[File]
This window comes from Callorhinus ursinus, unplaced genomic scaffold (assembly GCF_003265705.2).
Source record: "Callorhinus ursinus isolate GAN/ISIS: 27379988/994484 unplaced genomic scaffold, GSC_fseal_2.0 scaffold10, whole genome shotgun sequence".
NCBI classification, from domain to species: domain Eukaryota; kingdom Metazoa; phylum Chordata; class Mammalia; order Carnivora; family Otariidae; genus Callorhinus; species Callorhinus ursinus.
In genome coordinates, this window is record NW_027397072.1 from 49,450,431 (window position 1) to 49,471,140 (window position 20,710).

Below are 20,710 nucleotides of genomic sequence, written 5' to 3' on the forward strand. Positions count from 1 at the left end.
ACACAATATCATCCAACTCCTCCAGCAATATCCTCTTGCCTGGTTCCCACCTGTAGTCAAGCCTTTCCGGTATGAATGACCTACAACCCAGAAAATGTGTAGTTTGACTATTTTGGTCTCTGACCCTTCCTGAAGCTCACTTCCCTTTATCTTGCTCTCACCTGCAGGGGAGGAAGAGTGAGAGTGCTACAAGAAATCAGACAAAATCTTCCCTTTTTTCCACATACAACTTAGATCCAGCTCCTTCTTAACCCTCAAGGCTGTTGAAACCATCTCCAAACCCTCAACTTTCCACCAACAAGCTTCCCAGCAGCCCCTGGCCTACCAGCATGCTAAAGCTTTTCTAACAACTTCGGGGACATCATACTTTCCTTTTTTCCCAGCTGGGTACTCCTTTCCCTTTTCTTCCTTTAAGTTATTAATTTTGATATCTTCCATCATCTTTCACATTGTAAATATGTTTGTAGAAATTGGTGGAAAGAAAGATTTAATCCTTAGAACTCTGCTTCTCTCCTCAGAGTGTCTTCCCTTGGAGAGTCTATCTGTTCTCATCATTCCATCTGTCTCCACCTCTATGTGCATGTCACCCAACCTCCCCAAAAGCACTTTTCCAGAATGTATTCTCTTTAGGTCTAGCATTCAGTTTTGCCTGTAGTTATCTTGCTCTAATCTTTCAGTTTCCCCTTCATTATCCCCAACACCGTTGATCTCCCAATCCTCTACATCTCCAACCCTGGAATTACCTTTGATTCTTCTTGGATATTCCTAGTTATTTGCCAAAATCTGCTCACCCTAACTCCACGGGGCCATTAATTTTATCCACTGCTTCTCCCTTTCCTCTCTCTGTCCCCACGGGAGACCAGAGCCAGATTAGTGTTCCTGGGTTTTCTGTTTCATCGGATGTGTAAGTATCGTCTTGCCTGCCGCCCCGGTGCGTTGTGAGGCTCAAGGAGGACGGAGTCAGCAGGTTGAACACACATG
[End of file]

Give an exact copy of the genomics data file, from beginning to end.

This window comes from Callorhinus ursinus, unplaced genomic scaffold (assembly GCF_003265705.2).
Source record: "Callorhinus ursinus isolate GAN/ISIS: 27379988/994484 unplaced genomic scaffold, GSC_fseal_2.0 scaffold10, whole genome shotgun sequence".
NCBI classification, from domain to species: domain Eukaryota; kingdom Metazoa; phylum Chordata; class Mammalia; order Carnivora; family Otariidae; genus Callorhinus; species Callorhinus ursinus.
In genome coordinates, this window is record NW_027397072.1 from 49,450,431 (window position 1) to 49,471,140 (window position 20,710).

Below are 20,710 nucleotides of genomic sequence, written 5' to 3' on the forward strand. Positions count from 1 at the left end.
ACACAATATCATCCAACTCCTCCAGCAATATCCTCTTGCCTGGTTCCCACCTGTAGTCAAGCCTTTCCGGTATGAATGACCTACAACCCAGAAAATGTGTAGTTTGACTATTTTGGTCTCTGACCCTTCCTGAAGCTCACTTCCCTTTATCTTGCTCTCACCTGCAGGGGAGGAAGAGTGAGAGTGCTACAAGAAATCAGACAAAATCTTCCCTTTTTTCCACATACAACTTAGATCCAGCTCCTTCTTAACCCTCAAGGCTGTTGAAACCATCTCCAAACCCTCAACTTTCCACCAACAAGCTTCCCAGCAGCCCCTGGCCTACCAGCATGCTAAAGCTTTTCTAACAACTTCGGGGACATCATACTTTCCTTTTTTCCCAGCTGGGTACTCCTTTCCCTTTTCTTCCTTTAAGTTATTAATTTTGATATCTTCCATCATCTTTCACATTGTAAATATGTTTGTAGAAATTGGTGGAAAGAAAGATTTAATCCTTAGAACTCTGCTTCTCTCCTCAGAGTGTCTTCCCTTGGAGAGTCTATCTGTTCTCATCATTCCATCTGTCTCCACCTCTATGTGCATGTCACCCAACCTCCCCAAAAGCACTTTTCCAGAATGTATTCTCTTTAGGTCTAGCATTCAGTTTTGCCTGTAGTTATCTTGCTCTAATCTTTCAGTTTCCCCTTCATTATCCCCAACACCGTTGATCTCCCAATCCTCTACATCTCCAACCCTGGAATTACCTTTGATTCTTCTTGGATATTCCTAGTTATTTGCCAAAATCTGCTCACCCTAACTCCACGGGGCCATTAATTTTATCCACTGCTTCTCCCTTTCCTCTCTCTGTCCCCACGGGAGACCAGAGCCAGATTAGTGTTCCTGGGTTTTCTGTTTCATCGGATGTGTAAGTATCGTCTTGCCTGCCGCCCCGGTGCGTTGTGAGGCTCAAGGAGGACGGAGTCAGCAGGTTGAACACACATG